y Low-dose irradiation has been reported to be an effective method of treatment.y Arterial embolization has been used as definitive treatment of aneurysmal bone cysts in locations where curettage would be extremely difficult. often associated with rapid ossification. y The recurrence rate after curettage of an aneurysmal bone cyst is approximately 10% to 20%. .

GIANT CELL TUMOUR y Giant cell tumors represent 5% of bone neoplasms. followed by the proximal tibia. . y In the distal radius (the third most common location). y The most common location for this tumor is the distal femur . y Slight female predominance. these tumors frequently are more aggressive. y Pain is the presenting complaint with a mass from few weeks to several months. y Occur in patients 20 to 40 years old.

suggesting a rapid and permeative growth . GRADE 2 : has relatively well defined margins but no radioopaque rim.STAGING (RADIOLOGICAL) GRADE 1 : well marginated border of thin rim of mature bone & cortex is intact. tumour bulged into the soft tissues . GRADE 3 : tumour with fuzzy borders . The combined cortex and rim of reactive bone is rather thin and moderately expanded.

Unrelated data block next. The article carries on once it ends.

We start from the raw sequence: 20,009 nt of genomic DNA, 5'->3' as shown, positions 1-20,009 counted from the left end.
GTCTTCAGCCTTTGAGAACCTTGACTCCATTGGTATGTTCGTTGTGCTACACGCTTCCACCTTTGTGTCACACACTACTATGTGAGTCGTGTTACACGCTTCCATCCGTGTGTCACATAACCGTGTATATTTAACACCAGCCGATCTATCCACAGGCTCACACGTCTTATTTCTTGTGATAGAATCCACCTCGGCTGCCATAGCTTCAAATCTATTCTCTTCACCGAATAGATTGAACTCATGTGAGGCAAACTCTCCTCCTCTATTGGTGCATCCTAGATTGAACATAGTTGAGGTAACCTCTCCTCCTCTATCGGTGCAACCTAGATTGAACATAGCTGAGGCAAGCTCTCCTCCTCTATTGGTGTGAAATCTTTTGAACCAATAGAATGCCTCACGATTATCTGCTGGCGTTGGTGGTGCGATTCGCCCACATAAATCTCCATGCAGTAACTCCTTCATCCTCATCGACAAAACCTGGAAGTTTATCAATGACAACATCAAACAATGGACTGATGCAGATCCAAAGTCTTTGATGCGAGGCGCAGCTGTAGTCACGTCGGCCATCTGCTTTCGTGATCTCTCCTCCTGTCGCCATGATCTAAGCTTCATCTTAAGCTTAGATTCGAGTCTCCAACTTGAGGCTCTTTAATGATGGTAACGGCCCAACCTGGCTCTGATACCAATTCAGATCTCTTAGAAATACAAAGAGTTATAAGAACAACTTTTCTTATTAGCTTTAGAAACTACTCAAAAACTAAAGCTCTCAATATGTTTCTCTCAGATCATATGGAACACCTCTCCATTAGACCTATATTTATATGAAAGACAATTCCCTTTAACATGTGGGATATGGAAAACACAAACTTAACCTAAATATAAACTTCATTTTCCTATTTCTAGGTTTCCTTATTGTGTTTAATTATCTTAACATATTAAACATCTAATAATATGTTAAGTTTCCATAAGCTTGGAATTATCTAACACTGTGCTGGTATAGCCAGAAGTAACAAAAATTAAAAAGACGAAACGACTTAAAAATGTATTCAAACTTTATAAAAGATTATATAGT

1% to 2% may be synchronously or metachronously multicentric. that lead to death even when tumors remained histologically benign. however. y Some pateints have progressive pulmonary lesions. y Some patients with pulmonary metastases have spontaneous regression or remain asymptomatic for many years.y usually are solitary lesions. however. y typically are benign but pulmonary metastases occur in approximately 3% of patients. . y mortality rate with pulmonary metastases is approximately 15%.

. 2) Secondary malignant giant cell tumors are sarcomas that occur at the sites of giant cell tumors that have been treated.y Malignant giant cell tumors repersent < 5% y Are classified as primary or secondary. 1) Primary malignant giant cell tumors are extremely rare and are defined as sarcomas that occur within lesions that otherwise are typical of benign giant cell tumors. usually with radiation.

In less aggressive tumors.y The lesions are eccentrically located in the epiphyses of long bone. a partial rim of reactive bone may be present y On MRI. y The zone of transition can be poorly defined on plain radiographs. . giant cell tumors rarely arise in the metaphysis. y Radiographically. the lesion usually is dark on T1weighted images and bright on T2-weighted images. y In skeletally immature patients. the lesions are purely lytic.